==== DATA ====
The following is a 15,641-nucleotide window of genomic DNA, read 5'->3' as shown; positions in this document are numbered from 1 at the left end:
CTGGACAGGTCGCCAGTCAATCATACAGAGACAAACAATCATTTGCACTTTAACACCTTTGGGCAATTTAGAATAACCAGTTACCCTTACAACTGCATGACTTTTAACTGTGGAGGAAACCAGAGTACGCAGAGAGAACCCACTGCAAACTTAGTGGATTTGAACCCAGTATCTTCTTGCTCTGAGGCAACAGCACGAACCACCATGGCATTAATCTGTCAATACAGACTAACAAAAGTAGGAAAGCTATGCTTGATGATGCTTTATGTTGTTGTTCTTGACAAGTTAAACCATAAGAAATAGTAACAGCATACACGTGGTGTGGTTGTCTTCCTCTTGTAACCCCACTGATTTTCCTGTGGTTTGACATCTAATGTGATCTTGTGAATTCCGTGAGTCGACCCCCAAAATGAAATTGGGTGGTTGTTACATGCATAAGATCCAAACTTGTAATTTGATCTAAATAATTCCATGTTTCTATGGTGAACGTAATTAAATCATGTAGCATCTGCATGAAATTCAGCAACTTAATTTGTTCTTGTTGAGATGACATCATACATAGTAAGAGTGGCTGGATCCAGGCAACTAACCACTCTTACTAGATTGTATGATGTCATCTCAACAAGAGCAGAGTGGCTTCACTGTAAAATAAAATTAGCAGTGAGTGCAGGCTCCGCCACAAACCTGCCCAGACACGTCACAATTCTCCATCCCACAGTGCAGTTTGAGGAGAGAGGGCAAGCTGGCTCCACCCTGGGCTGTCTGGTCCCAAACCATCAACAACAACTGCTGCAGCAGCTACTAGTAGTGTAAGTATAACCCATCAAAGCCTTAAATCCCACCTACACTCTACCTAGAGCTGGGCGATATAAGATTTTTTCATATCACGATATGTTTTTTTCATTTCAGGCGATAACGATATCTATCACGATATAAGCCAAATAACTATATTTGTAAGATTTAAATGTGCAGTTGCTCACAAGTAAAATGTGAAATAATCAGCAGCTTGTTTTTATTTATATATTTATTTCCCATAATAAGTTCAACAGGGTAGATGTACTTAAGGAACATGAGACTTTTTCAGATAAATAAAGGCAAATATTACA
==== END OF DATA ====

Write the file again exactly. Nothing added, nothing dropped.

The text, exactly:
The following is a 15,641-nucleotide window of genomic DNA, read 5'->3' as shown; positions in this document are numbered from 1 at the left end:
CTGGACAGGTCGCCAGTCAATCATACAGAGACAAACAATCATTTGCACTTTAACACCTTTGGGCAATTTAGAATAACCAGTTACCCTTACAACTGCATGACTTTTAACTGTGGAGGAAACCAGAGTACGCAGAGAGAACCCACTGCAAACTTAGTGGATTTGAACCCAGTATCTTCTTGCTCTGAGGCAACAGCACGAACCACCATGGCATTAATCTGTCAATACAGACTAACAAAAGTAGGAAAGCTATGCTTGATGATGCTTTATGTTGTTGTTCTTGACAAGTTAAACCATAAGAAATAGTAACAGCATACACGTGGTGTGGTTGTCTTCCTCTTGTAACCCCACTGATTTTCCTGTGGTTTGACATCTAATGTGATCTTGTGAATTCCGTGAGTCGACCCCCAAAATGAAATTGGGTGGTTGTTACATGCATAAGATCCAAACTTGTAATTTGATCTAAATAATTCCATGTTTCTATGGTGAACGTAATTAAATCATGTAGCATCTGCATGAAATTCAGCAACTTAATTTGTTCTTGTTGAGATGACATCATACATAGTAAGAGTGGCTGGATCCAGGCAACTAACCACTCTTACTAGATTGTATGATGTCATCTCAACAAGAGCAGAGTGGCTTCACTGTAAAATAAAATTAGCAGTGAGTGCAGGCTCCGCCACAAACCTGCCCAGACACGTCACAATTCTCCATCCCACAGTGCAGTTTGAGGAGAGAGGGCAAGCTGGCTCCACCCTGGGCTGTCTGGTCCCAAACCATCAACAACAACTGCTGCAGCAGCTACTAGTAGTGTAAGTATAACCCATCAAAGCCTTAAATCCCACCTACACTCTACCTAGAGCTGGGCGATATAAGATTTTTTCATATCACGATATGTTTTTTTCATTTCAGGCGATAACGATATCTATCACGATATAAGCCAAATAACTATATTTGTAAGATTTAAATGTGCAGTTGCTCACAAGTAAAATGTGAAATAATCAGCAGCTTGTTTTTATTTATATATTTATTTCCCATAATAAGTTCAACAGGGTAGATGTACTTAAGGAACATGAGACTTTTTCAGATAAATAAAGGCAAATATTACA